Method for the recognition of objects in images and application thereof to the tracking of objects in sequences of images
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 G06—COMPUTING; CALCULATING; COUNTING
 G06K—RECOGNITION OF DATA; PRESENTATION OF DATA; RECORD CARRIERS; HANDLING RECORD CARRIERS
 G06K9/00—Methods or arrangements for reading or recognising printed or written characters or for recognising patterns, e.g. fingerprints
 G06K9/36—Image preprocessing, i.e. processing the image information without deciding about the identity of the image
 G06K9/46—Extraction of features or characteristics of the image
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 G—PHYSICS
 G06—COMPUTING; CALCULATING; COUNTING
 G06K—RECOGNITION OF DATA; PRESENTATION OF DATA; RECORD CARRIERS; HANDLING RECORD CARRIERS
 G06K9/00—Methods or arrangements for reading or recognising printed or written characters or for recognising patterns, e.g. fingerprints
 G06K9/62—Methods or arrangements for recognition using electronic means
 G06K9/68—Methods or arrangements for recognition using electronic means using sequential comparisons of the image signals with a plurality of references in which the sequence of the image signals or the references is relevant, e.g. addressable memory
 G06K9/685—Involving plural approaches, e.g. verification by template match; resolving confusion among similar patterns, e.g. O & Q

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 G06K—RECOGNITION OF DATA; PRESENTATION OF DATA; RECORD CARRIERS; HANDLING RECORD CARRIERS
 G06K9/00—Methods or arrangements for reading or recognising printed or written characters or for recognising patterns, e.g. fingerprints
 G06K9/20—Image acquisition
 G06K9/32—Aligning or centering of the image pickup or imagefield
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Abstract
Description
1. Field of the Invention
The invention relates to the field of image processing and, more particularly, an object of the invention is a method for the recognition of shapes in images and its application to the tracking of objects in sequences of images.
2. Description of the Prior Art
Presently known methods used to recognize objects in images use binary correlation or multilevel correlation in the spatial domain or in a transformed domain, or methods of comparison using shape descriptors.
The recognition of objects in an image generally relies on a search, in the image, for the patterns that most resemble known models.
The model of recognition of an object may take different forms but always characterizes a precise representation of the characteristics of the object to be recognized. It may be a matrix of dots, a collection of geometric elements, a set of contours or, again, an analysis in a particular field (Fourier transform, Hadamard transform wavelets etc.).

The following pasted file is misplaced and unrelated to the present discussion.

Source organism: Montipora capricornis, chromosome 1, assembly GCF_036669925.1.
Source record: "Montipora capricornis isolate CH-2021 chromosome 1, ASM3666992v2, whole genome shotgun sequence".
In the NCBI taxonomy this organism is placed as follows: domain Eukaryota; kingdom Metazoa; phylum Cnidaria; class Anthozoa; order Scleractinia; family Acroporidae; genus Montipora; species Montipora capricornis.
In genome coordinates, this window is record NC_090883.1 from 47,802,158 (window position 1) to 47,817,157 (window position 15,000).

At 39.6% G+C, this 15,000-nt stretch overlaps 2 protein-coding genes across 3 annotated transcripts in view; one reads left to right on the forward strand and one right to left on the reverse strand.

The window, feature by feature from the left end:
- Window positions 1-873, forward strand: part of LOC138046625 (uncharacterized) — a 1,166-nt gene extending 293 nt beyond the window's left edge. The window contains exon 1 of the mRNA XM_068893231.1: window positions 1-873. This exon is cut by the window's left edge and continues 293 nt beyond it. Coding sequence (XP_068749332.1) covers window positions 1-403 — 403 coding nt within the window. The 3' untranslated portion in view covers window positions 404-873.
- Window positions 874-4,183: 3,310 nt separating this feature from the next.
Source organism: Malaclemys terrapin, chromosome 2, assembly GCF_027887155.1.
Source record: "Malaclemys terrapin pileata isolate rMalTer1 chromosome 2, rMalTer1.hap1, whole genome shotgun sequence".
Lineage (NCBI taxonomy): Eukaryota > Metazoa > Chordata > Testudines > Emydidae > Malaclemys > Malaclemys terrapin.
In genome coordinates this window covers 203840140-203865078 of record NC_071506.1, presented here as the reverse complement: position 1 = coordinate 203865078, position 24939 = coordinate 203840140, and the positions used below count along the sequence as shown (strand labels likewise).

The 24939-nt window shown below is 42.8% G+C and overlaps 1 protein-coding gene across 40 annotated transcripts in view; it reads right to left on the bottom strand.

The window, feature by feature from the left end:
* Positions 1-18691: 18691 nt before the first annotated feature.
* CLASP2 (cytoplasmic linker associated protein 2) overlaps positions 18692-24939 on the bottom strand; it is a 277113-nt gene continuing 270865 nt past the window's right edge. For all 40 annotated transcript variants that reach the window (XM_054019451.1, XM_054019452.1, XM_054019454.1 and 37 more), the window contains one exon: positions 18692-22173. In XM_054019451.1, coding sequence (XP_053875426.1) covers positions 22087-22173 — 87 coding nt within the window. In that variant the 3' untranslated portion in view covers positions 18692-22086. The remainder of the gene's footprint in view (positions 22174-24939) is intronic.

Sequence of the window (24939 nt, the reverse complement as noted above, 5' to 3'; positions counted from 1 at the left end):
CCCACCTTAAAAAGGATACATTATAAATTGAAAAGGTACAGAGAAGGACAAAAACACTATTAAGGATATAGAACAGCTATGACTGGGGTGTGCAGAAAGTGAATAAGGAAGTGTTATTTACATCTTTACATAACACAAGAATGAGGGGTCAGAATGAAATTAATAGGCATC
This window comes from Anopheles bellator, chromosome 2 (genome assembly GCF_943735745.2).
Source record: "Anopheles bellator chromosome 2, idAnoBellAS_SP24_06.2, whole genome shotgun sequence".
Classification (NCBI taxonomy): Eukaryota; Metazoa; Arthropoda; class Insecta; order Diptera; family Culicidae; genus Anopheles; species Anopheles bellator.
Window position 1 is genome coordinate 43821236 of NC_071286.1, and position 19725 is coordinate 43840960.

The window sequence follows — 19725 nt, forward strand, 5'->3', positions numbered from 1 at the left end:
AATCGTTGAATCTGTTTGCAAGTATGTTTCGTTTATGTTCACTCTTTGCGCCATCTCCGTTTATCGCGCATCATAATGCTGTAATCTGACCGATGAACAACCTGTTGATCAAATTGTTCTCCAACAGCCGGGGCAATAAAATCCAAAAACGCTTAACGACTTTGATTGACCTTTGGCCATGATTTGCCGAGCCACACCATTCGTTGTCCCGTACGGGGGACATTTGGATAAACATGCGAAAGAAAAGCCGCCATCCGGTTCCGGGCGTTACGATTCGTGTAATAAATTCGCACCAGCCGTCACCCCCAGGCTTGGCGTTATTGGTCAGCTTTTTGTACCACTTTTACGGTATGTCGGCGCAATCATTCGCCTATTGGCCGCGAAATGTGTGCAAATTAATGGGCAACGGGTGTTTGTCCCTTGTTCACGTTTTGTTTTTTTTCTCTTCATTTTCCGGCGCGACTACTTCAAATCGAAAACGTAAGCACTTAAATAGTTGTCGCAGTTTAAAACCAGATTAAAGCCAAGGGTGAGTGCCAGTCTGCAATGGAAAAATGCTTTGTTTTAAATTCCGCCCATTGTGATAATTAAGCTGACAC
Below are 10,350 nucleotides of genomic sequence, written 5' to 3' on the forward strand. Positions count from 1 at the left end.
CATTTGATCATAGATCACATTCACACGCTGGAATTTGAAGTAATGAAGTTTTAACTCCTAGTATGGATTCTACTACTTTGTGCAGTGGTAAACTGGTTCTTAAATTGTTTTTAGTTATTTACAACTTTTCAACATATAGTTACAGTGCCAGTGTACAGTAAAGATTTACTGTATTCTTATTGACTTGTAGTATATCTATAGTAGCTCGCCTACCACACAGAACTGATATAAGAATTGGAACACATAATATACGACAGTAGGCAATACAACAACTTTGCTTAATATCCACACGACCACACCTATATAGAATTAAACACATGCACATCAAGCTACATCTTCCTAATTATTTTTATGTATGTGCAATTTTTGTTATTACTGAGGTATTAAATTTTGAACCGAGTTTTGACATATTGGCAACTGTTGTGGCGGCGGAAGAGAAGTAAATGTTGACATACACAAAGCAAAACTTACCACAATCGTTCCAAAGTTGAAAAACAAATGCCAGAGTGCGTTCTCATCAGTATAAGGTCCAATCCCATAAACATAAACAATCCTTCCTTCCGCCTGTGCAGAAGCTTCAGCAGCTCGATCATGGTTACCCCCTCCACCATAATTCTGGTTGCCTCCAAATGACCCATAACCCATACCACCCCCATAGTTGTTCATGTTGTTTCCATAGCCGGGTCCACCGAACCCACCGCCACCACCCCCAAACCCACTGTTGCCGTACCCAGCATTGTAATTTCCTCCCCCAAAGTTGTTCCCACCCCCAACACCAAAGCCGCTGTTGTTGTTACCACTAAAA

These methods are mostly very costly in terms of computation time in cases where they are required to be very reliable and robust.
An object of the invention is a method, and the corresponding device, for the recognition of shapes, wherein the reliability and robustness of the results are obtained without any excessive cost in terms of computation time. To this end, the method uses, for this recognition, a decomposition into singular values of the image (or S.V.D. for singular value decomposition).
The singular value decomposition of an object represented by a matrix of dots characterizes this object by its "signature" on a projection space defined by two projectors. This signature, constituted by the singular values of the object matrix, defines the recognition model. An object is then defined by three matrices referenced U, V and S. The matrix S is an ordered diagonal matrix. All the values of the diagonal correspond to the signature of the object. The matrices U and V are the matrices of the projection.
An object is recognized if its signature, after projection, is close to the signature sought. For, there is an almost univocal relationship between the signature and the zone to which it corresponds.
According to the invention, the recognition is done according to an iterative method on the eigen values.
In the first step of the method, a first sorting operation is carried out on all the possible zones, in using only one first eigen value.
At the ith step, a sorting will be done from among the zones selected at the previous step on a greater number of eigen values.
The method therefore consists, initially, in carrying out a rough sorting operation on a large number of zones, and then in carrying out an increasingly fine sorting operation on an increasingly limited number of zones. The computations done in each step are reused in the following step.
A first object of the invention is a method for the recognition of objects in images comprising:
a learning phase during which the object zone to be recognized, selected in a learning image, is modelized, and
a recognition phase during which the modelized zone is compared with image zones of a same size, taken from the images to be processed,
wherein, for the characterization of the image zones that are models of objects to be recognized or of the image zones to be processed, said method uses a decomposition of the matrices of luminance values into singular values according to a matrix product of projection matrices and an ordered diagonal matrix, said ordered diagonal matrix constituting a characteristic signature of the zone considered, and wherein, for the recognition phase, differences between the signature of the model zone and the signatures of the zones of the image considered are computed and image zones are selected on the basis of the least differences according to an iterative method such that:
in a first step, only the first coefficient of the ordered signature matrices is considered for the computation of the differences, but this is done for all the image zones possible;